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The privately-run Vincentian vessel, MV Gem Star II facilitated the transportation of goods between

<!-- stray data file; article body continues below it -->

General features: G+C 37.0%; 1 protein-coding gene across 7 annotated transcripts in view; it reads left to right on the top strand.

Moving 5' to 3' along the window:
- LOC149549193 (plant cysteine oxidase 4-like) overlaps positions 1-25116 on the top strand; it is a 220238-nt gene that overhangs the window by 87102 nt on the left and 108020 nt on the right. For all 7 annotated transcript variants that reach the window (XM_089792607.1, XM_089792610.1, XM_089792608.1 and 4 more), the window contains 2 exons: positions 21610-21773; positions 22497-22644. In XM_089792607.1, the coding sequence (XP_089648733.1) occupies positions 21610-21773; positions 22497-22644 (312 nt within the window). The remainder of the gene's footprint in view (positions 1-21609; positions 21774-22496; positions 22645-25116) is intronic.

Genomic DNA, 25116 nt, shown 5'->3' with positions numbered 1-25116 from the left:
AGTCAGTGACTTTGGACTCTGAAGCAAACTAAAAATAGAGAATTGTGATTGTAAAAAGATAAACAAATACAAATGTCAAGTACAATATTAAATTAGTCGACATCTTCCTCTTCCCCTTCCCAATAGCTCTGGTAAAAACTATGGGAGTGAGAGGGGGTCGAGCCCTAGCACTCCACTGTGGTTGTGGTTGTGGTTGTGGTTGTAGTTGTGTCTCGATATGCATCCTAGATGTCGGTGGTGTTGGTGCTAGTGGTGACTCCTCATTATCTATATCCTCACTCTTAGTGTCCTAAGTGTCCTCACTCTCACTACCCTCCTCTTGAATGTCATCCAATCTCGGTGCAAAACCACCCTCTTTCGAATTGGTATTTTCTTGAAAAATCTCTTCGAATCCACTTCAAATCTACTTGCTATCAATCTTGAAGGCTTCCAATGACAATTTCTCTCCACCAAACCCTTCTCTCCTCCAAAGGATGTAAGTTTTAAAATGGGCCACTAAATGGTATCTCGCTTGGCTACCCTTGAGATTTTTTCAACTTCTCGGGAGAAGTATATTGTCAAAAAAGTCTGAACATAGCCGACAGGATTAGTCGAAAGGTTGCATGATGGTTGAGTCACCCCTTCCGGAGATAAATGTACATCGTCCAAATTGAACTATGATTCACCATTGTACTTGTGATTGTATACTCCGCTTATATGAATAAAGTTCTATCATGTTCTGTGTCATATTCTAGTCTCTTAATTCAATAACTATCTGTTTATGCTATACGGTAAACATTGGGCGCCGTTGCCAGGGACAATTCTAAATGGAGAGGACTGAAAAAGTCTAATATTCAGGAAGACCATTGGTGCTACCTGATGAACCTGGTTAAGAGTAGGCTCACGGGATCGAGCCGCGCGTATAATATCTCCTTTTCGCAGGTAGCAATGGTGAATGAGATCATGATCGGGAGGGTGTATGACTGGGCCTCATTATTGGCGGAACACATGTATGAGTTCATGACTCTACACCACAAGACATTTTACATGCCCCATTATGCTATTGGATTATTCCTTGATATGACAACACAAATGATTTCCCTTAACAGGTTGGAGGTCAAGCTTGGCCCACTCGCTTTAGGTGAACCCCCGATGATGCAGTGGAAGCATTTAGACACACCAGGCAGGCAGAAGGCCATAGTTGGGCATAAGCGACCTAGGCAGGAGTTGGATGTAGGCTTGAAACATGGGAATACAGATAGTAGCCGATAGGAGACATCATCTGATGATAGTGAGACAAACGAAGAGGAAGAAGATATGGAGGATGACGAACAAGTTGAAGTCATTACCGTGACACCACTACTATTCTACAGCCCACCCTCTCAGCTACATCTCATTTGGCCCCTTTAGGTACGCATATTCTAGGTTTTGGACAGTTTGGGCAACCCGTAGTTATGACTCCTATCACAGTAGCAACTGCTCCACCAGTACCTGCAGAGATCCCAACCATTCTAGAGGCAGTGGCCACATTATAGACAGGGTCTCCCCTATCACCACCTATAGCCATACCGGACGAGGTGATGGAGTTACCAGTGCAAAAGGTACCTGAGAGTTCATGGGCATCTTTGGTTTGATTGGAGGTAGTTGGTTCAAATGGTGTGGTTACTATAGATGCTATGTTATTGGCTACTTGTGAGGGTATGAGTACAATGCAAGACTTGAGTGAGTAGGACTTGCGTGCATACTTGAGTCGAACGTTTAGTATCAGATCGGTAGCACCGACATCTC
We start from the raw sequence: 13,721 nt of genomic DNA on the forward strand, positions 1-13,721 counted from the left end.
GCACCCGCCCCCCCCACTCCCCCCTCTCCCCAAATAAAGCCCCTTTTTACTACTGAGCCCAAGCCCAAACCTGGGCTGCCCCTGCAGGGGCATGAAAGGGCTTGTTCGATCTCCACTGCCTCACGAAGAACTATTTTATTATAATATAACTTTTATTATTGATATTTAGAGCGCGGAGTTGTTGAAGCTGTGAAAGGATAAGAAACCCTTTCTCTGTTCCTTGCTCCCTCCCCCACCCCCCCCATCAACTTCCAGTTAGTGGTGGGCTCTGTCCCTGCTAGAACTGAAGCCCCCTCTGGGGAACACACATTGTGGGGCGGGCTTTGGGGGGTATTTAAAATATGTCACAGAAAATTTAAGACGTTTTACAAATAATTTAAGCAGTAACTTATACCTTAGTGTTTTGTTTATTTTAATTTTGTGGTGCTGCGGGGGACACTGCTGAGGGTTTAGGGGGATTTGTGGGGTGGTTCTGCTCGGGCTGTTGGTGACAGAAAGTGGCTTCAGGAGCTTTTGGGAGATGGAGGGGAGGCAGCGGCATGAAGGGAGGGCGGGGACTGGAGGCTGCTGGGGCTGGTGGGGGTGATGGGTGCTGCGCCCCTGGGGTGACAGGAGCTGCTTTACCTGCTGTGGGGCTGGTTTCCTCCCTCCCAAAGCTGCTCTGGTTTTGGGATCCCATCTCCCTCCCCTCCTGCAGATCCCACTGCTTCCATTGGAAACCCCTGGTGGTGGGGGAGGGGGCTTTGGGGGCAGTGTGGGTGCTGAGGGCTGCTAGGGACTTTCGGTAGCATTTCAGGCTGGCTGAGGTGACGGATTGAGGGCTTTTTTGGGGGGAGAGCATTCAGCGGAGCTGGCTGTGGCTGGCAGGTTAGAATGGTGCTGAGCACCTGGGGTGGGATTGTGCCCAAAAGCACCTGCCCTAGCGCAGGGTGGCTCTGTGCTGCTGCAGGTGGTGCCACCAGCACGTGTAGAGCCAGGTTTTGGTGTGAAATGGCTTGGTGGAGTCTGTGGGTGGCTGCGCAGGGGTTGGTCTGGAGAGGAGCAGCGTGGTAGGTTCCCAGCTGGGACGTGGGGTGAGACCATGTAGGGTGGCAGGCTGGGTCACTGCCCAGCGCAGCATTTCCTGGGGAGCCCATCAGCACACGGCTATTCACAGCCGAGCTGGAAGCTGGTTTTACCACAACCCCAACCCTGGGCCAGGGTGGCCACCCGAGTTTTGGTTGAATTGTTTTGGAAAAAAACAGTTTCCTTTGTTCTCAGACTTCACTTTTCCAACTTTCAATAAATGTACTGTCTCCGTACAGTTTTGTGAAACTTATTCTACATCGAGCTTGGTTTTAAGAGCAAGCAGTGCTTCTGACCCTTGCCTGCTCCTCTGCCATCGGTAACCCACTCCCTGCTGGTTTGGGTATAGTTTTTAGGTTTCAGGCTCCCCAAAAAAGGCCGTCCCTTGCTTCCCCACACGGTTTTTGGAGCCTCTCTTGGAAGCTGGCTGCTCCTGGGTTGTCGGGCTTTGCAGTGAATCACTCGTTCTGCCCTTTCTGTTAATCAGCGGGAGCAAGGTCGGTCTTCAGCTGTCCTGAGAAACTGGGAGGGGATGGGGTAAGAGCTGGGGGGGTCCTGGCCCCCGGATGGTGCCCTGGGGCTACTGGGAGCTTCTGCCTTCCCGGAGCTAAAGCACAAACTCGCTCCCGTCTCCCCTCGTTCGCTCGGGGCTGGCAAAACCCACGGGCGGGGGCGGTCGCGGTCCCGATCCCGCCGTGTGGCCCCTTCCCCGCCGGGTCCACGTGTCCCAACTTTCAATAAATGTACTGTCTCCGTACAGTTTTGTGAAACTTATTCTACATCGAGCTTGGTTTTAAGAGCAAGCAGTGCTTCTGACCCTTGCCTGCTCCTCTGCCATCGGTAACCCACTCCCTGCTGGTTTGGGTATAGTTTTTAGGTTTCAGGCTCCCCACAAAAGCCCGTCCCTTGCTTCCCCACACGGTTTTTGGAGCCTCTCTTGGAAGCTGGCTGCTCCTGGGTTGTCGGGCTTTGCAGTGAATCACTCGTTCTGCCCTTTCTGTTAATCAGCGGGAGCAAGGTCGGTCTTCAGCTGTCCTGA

One News SVG made contact with Ann Deroche, owner of the MV Gem Star II on Wednesday afternoon via telephone, who confirmed that the vessel is in Carriacou to deliver goods on behalf of merchants. She said it was a smooth process. “The merchants in Carriacou cleared it with their side of the government, I don’t know who they cleared it with… but they cleared it and, we cleared it on this side with Maritime Administration”. She said no arrangements were made for trade to be returned to St. Vincent from Carriacou. “We made arrangement for trade to go. I know that somebody had called about something coming up from Carriacou, not much, but I told them to speak to the captain and the port authorities in Carriacou and let them guide them” – she said. When asked if it is a regular thing for Gem Star to go to Carriacou to deliver goods, Ms. Deroche said: “The previous Gem Star went to Carriacou approximately once per month to deliver the same kind of goods that we take. Since we have come back, we have not been doing it regularly because the price had gone up. This boat is bigger and Grenada made some changes and it made it very expensive for the merchants. So, hitherto, we would take whatever goods down to Union Island and they would send their small boats for it. But, they needed a large quantity this time, so, we decided to take it into them” – Deroche told One News. The development comes amidst recent indirect exchanges between Grenada’s Prime Minister, Dr. Keith Mitchell and SVG’s Prime Minister Dr. Ralph Gonsalves regarding the movement of people and goods in the southern Grenadines – islands shared between mainland St. Vincent and mainland Grenada. THE RHETORICAL FALLOUT BETWEEN LEADERS OF BOTH COUNTRIES On April 6, in a press conference, Grenada’s Prime Minister, Dr. Keith Mitchell said that he was concerned about what is taking place in the Grenadines, referring to St. Vincent’s open borders amidst the Covid-19 pandemic. He said “A lot of people get food stuff from St. Vincent and therefore, one has to be careful. The borders between St. Vincent, The Grenadines and Petite Martinique is almost open. The Commissioner and his people would have to be doing a lot more work”. On April 10, St. Vincent’s Prime Minister, Dr. Gonsalves said “I want to say to the people of Carriacou and Petite Martinique that if you are having difficulties getting food, we can help because we have a lot of it in Union Island and we can get to Union Island. I want to tell our brothers and sisters that”. “If you want to get cooking gas, we can help you, but let us do it in a structured and organized manner” – Dr. Gonsalves added. Then on April 11, Dr. Mitchell, in a scathing response described as “alarming” and “grossly irresponsible” the offer made by Prime Minister Dr. Gonsalves. “There is no shortage of food and we are continuously revising our operations to ensure that we optimise the distribution of goods and restocking of grocery stores” – he added. Dr. Gonsalves responded in a letter denouncing Dr. Mitchell’s public remarks as “falsehoods” and further explained his initial statements. There is strong integration in the Grenadines and people from Carriacou and Petite Martinique are accustomed to getting supplies from Union, Island, St. Vincent and, people from Union Island are also accustomed to getting supplies from Carriacou. .

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